In advance of Friday’s hearing, Health Services Director Will Humble said he is most interested in peer-reviewed scientific studies, not personal testimony.

    “To me, it’s really about presenting good science,” Humble said. “To me, that’s the compelling information that we need.”

    Humble’s department has contracted with the University of Arizona to identify research relevant to the requests for expanded coverage. “I’m not aware of very much published literature to support adding those,” he said.

    Humble said he feels a need to be cautious about adding conditions because he doesn’t want patients to forego traditional medical treatment to opt for questionable benefits from marijuana.

    And he said Arizona’s law doesn’t allow the agency to remove a condition once it’s listed, so it would be troubling if scientifically reliable information later surfaces that undermines the value of approving medical marijuana for a particular condition.

    Brewer last year balked at allowing dispensaries, saying she feared state employees could face federal criminal prosecution. She later acquiesced after a judge ruled the state had no discretion implementing the dispensary portion of the law.

    The state already had received about 200 dispensary applications through close-of-business Wednesday, and Humble said he expected many more before Friday’s deadline.

    Copyright © 2012 – Mohave Daily News

     

    16 Responses to “Arizona Considering New Uses for Medical Marijuana”

    1. Stephen says:

      This is great news! Fuck yeah Arizona!

    2. Pam says:

      Kudos to Arizona! They’re realizing that there are so many illnesses out there, just as debilitating as a disease which can be SEEN in the muscle, the blood, the bone! There are illnesses, JUST AS PAINFUL which can not be seen under any microscope or any scan but which still destroy the life of those inflicted. It’s time to move beyond the ignorance. Educate and regulate!

    3. […] Arizona Considering New Uses for Medical Marijuana May 25, 2012 Dear NORML supporters in AZ, Good news! The Arizona Department of Health Services (azdhs.gov) who administers the medical cannabis program is apparently soliciting information on peer-reviewed research for the efficacious use of cannabis for four new conditions for consideration of including on the list of conditions acceptable for use under the official program. Those four conditions under consideration are: *Post traumatic stress disorder (PTSD) *Migraines *Depression *Generalized Anxiety Order The administrator, Will Humble, posted to the AZDHS blog on May 24th, 2012 that on “Friday afternoon” (May […] […]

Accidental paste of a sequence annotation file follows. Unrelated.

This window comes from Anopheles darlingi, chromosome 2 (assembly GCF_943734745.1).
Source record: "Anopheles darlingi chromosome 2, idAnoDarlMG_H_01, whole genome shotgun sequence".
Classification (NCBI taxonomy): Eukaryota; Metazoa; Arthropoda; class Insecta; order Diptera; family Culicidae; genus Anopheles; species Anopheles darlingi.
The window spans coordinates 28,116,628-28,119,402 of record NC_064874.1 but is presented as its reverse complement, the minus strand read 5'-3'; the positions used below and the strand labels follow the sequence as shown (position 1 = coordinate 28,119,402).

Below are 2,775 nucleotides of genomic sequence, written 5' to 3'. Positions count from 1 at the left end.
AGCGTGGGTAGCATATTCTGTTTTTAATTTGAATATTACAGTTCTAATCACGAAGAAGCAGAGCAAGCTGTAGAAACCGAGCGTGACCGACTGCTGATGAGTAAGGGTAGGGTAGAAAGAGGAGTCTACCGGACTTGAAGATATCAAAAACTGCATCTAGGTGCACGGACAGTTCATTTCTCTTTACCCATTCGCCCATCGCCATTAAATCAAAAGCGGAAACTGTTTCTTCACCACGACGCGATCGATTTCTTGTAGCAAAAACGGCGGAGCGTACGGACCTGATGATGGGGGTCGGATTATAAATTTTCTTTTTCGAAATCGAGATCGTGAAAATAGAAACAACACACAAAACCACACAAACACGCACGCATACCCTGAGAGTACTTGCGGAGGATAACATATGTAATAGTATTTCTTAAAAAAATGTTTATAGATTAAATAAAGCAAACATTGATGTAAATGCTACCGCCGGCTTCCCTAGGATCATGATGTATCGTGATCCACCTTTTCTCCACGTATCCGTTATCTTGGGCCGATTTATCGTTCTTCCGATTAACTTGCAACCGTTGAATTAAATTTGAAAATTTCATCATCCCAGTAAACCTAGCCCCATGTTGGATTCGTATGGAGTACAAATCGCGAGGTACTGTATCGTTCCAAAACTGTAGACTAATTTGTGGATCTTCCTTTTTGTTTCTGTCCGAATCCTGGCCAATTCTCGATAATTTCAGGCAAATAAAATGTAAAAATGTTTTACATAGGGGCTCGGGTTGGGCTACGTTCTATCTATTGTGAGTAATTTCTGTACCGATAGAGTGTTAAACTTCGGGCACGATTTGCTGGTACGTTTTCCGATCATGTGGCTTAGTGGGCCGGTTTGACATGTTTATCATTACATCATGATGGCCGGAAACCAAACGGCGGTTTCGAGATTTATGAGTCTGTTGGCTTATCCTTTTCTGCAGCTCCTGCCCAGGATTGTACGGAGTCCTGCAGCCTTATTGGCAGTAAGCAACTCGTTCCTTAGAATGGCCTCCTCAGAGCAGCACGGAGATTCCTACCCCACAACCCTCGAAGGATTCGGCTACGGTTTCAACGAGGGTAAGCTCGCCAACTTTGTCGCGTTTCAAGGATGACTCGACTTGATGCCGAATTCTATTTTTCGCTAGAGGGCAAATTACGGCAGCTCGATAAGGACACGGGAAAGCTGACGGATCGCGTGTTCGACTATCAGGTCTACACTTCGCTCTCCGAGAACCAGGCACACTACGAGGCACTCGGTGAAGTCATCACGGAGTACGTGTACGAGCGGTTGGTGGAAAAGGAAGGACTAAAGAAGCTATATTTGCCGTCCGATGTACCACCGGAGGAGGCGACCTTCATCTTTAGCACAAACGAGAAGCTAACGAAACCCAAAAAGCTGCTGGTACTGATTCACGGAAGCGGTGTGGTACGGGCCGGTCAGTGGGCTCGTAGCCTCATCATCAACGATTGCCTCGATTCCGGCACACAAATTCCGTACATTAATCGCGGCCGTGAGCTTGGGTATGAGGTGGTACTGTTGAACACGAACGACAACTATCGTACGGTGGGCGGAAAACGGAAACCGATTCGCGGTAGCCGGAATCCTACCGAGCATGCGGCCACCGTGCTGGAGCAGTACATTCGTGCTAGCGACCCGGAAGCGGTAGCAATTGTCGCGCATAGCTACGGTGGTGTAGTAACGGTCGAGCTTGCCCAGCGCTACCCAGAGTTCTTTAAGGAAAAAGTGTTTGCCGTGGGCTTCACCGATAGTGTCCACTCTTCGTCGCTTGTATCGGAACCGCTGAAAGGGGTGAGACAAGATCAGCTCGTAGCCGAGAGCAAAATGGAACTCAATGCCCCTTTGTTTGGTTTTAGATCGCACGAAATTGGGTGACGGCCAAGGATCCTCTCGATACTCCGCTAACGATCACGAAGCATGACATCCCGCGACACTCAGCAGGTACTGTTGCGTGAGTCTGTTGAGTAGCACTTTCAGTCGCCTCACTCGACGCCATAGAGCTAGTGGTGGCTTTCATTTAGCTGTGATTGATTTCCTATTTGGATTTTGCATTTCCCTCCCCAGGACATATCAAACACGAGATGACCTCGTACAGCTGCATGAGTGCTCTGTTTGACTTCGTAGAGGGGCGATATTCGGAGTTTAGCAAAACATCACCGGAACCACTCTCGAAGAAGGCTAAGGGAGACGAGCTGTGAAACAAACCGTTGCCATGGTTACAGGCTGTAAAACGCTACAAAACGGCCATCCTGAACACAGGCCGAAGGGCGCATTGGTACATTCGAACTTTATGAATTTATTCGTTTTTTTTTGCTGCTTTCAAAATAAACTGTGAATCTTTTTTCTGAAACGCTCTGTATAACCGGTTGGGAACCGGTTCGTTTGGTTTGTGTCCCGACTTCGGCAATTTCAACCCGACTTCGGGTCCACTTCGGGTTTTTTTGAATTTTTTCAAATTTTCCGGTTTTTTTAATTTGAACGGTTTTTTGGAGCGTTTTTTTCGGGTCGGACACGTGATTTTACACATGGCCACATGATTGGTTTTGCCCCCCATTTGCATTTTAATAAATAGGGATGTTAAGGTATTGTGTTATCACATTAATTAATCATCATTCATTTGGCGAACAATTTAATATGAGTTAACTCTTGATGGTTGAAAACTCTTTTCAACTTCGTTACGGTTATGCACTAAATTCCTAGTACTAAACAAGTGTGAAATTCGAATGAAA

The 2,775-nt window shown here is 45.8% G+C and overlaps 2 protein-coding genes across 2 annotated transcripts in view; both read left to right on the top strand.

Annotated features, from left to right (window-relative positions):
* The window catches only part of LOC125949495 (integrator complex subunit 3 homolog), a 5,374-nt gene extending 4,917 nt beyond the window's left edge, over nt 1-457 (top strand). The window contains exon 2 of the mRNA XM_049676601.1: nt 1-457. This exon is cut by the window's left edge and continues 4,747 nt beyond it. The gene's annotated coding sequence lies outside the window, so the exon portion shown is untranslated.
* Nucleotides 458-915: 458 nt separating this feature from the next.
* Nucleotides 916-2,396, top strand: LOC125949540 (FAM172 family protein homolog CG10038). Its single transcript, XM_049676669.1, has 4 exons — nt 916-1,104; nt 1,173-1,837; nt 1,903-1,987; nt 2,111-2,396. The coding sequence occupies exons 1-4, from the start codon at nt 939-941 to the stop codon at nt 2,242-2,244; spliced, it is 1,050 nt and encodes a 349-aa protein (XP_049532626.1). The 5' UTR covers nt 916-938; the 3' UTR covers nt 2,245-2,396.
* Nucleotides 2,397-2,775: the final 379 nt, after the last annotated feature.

4. Bobby D.Denning says:

      ”Good job guys, you just took safety completely out of the problem concerning cannabis and prohibition.” this was the only thing accomplished. So sad.

    5. Denver WMD says:

      Now is the Time, Prohibition needs to End, How many more lives will be taken. Schedule 1 is such a complete Lie against humanity!

    6. Michelle (AZ MMJ Patient Consultant) says:

      In fact there were five petitions submitted with the fifth being MRSA (Methillin-Resistant Staphaccolus Aurelus) and the AZ Dept of Health said NO without even setting MRSA for a public hearing. I am appealing the decision and this one will go all the way to the state Supreme Court because when MPP wrote our law they put in some protection for the patients. So the ironic thing about this is that cannabis topicals which are just hemp balm (legally available at any over the counter apothecary in the U.S.) have no psychoactive effects because you apply them on your skin. Cannabis topicals are the wave of the future and they are inexpensive, easy to make and much more effective in treating MRSA than the toxic antibiotics on the market.

    7. Linda Frye says:

      I am a 70 yr. old woman who suffers from a number of physical problems…degenerative disk disease, spinal stenosis, fibermylogia, chronic pain to name a few…I have been using cannabis for about 40 yrs. in order to relieve pain as much as possible. During that time I held responsible jobs that required long hrs. and a lot of work. Thank goodness for this God given herb that helps so much. I truly hope that the government will look beyond the liquor and pharm. lobbies that seem to be the ones that put up the most resistance. Thanks for your article – hope to see many more.

    8. Thats great for AZ I always heard they were very strict on Medical Marijuana!

    9. Samantha says:

      I live in Arizona and when I asked her about what she has heard about the medicinal marijuana card she said nothing. I just found out it has been here for a year. I have been looking into getting one and it is so expensive. These doctors are charging so much. Is there any way to get help with the fee which makes it impossible to raise that kind of money.

    10. napkins says:

      now we need to change the 25 mile rule.

    Leave a Reply